Let us learn a bit about Japanese langauge!
Japanese is an isolated language and one of the world’s major languages, with more than one 127 million speakers in the early 21st century. It is primarily spoken throughout the Japanese Archipelago; there are also some 1.5 million Japanese immigrants and their descendants living abroad, mainly in North and South America, who have varying degrees of proficiency in Japanese. Since the mid-20th century, no nation other than Japan has used Japanese as a first or a second language. Japanese is the only major language of genetic affiliation that is not known. This relates Japanese to Korean remains the strongest, but other hypotheses also have been advanced.
Hiragana, Katakana and Kanji:
The sounds in the Japanese alphabet are one thing that makes Japanese easier for English speakers to learn than for Japanese speakers to learn English. For a long time, most writings in Japan were classical Chinese, which was read either in the conventional Chinese or with Japanese pronunciation. The modern Japanese writing system uses a mix of syllabaries: The phonetic character sets are called Hiragana and katakana and the ideograms, Chinese in origin, are called Kanji. Let’s dive deep into the meaning of these syllabaries:
- Hiragana – Hiragana syllables developed from Chinese characters. Hiragana was originally called “onnade” or “women’s hand” as it was used mainly by women – men wrote in Chinese characters. By the 10th century, Hiragana was used by everybody. The Hiragana syllabary consists of 48 syllables and is mainly used to write word endings and native Japanese words for which no Kanji symbols are available, but it is also used to indicate the pronunciation of obscure, archaic, and unusual Kanji.
- Katakana – The katakana syllabary was from abbreviated Chinese characters pronunciation of Chinese text in the ninth century. The katakana syllabary consists of 48 syllables mainly used to write non-Chinese loan words, onomatopoeic words, foreign names, in telegrams and for emphasis – the equivalent of bold, italic, or uppercase text in English.
- Kanji – Between 5000 and 10,000 Chinese characters, or Kanji, Are used in written Japanese. An educated person can read about 10,000 Kanji symbols; the government has published a list of 2000 that it considers basic. Most Kanji symbols have readings: one is derived from Chinese (“on yumi”) and the other is the native Japanese word (“kun yumi”).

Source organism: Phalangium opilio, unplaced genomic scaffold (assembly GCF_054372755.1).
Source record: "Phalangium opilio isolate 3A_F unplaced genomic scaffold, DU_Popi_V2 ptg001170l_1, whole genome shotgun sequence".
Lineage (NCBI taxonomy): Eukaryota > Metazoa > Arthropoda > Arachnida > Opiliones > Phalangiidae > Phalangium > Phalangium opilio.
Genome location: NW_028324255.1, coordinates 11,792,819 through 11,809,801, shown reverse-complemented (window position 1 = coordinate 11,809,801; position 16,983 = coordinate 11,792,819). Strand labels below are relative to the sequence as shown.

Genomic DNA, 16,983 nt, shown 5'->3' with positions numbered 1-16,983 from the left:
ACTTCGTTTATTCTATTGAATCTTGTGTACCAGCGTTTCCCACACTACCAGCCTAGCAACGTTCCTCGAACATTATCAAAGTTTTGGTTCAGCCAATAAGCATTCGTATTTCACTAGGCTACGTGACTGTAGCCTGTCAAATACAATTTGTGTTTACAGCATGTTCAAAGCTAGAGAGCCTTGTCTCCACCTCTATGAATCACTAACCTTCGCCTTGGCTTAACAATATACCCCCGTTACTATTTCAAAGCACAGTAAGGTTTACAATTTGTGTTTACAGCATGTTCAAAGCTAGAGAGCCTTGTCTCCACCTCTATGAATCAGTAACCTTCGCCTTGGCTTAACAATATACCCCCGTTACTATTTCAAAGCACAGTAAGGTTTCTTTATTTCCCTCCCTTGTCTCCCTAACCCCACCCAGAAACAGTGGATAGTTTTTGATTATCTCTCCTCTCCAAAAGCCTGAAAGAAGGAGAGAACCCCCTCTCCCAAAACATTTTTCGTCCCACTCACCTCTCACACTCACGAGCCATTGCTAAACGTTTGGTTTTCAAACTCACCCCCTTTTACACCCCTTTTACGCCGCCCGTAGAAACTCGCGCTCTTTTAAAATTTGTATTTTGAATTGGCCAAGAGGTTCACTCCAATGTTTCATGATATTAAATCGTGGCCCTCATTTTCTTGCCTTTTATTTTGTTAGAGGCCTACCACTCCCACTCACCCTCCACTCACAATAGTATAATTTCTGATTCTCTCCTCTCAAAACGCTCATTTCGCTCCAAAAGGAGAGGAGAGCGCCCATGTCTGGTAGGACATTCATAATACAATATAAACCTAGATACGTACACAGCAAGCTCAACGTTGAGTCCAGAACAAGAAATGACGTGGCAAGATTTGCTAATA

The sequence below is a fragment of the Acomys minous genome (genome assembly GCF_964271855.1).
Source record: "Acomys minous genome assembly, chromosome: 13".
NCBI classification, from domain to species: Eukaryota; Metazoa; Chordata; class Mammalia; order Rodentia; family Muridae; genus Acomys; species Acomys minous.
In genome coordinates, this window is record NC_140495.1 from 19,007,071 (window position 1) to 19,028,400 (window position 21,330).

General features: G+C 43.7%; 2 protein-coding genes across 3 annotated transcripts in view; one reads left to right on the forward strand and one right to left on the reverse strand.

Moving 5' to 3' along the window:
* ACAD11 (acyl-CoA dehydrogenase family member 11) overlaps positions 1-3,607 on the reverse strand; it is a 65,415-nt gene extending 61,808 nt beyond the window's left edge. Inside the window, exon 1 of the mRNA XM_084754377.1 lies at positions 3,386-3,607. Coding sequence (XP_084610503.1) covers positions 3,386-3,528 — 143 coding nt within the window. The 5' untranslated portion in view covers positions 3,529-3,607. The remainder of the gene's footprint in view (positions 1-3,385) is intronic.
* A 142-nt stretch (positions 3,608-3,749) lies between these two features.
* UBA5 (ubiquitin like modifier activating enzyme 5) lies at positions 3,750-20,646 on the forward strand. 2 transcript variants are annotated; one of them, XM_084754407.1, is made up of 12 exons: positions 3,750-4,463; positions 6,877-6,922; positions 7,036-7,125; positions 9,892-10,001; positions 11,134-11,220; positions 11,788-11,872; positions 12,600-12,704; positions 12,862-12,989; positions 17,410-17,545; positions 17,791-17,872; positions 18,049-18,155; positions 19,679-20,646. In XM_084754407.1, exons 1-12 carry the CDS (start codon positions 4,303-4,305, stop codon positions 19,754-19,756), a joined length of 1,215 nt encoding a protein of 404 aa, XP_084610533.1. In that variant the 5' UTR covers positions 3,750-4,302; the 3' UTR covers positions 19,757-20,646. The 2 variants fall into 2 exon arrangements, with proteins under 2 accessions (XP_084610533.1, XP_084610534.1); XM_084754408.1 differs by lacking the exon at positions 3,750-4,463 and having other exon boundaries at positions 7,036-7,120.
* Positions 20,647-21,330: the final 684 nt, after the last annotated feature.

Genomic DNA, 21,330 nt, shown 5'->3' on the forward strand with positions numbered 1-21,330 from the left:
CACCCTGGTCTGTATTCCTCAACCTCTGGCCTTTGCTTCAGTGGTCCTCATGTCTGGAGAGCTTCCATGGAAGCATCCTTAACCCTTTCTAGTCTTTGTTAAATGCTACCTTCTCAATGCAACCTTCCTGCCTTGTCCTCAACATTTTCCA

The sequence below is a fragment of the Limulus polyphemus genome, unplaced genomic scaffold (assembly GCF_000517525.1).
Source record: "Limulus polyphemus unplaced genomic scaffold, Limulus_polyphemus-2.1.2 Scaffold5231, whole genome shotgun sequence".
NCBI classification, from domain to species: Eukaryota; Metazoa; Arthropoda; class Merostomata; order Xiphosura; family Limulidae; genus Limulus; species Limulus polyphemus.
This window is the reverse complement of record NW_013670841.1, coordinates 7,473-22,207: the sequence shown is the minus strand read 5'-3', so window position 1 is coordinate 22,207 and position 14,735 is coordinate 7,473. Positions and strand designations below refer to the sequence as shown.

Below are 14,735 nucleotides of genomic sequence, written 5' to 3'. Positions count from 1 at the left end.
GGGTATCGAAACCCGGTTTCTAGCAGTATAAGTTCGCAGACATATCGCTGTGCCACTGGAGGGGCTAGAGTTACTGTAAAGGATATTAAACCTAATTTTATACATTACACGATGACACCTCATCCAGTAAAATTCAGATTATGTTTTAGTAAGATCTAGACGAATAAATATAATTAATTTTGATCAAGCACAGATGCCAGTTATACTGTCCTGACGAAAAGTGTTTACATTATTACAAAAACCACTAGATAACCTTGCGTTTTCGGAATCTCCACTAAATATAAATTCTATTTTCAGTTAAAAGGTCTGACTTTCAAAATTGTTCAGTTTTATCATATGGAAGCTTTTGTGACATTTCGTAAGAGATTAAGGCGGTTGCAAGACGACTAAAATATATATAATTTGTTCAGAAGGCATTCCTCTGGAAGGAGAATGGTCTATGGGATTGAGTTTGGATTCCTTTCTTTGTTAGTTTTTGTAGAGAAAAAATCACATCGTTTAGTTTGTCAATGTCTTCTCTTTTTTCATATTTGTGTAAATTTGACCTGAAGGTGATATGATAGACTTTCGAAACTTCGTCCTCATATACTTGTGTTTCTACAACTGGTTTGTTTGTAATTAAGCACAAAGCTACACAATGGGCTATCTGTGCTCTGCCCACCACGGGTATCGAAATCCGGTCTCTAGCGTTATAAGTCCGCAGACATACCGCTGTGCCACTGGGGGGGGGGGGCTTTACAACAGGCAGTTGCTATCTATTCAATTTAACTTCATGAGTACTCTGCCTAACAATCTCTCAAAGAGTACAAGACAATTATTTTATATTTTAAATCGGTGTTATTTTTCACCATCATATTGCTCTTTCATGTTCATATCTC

Tips to learn Japanese alphabets quickly-
1. Invest in some quality learning material -
If you are taking Japanese in school, your textbook is chosen for you, but a bad textbook can mar your learning experience. Invest in a solid dictionary that has Kanji, the hiragana for each Kanji, and an English definition. Also, pick up Barron’s Japanese grammar book immediately. There are also books on slang Japanese, culture dictionaries, and pop culture encyclopedias that may be useful.
2. Dive into Japanese media -
Japanese has increased in popularity with young adults overseas thanks to annoying, comics, and Japanese rock and pop music. Many fans want to read and understand without waiting for official translations, so they take on the task of translating the words or lyrics into Japanese. Diving deep into the Japanese media will help you in learning how native speakers talk.
3. Get yourself a conversation partner from the beginning -
This doesn’t always have to be expensive – a Japanese person will often want to barter for English conversation lessons. Listening to your partner and hearing yourself will help enforce correct pronunciation; urge your partner to correct you if needed. The most rewarding aspect of this is that it will help to teach your brain to think in Japanese.
These are the 3 most effective ways to learn the Japanese alphabet quickly. You can find fun ways to learn, just look for them. It’s not as hard as it seems, with a little hard work and dedication you’ll achieve your goals.
Just in case you also want to learn Japanese numbers – Learn Japanese Numbers Here!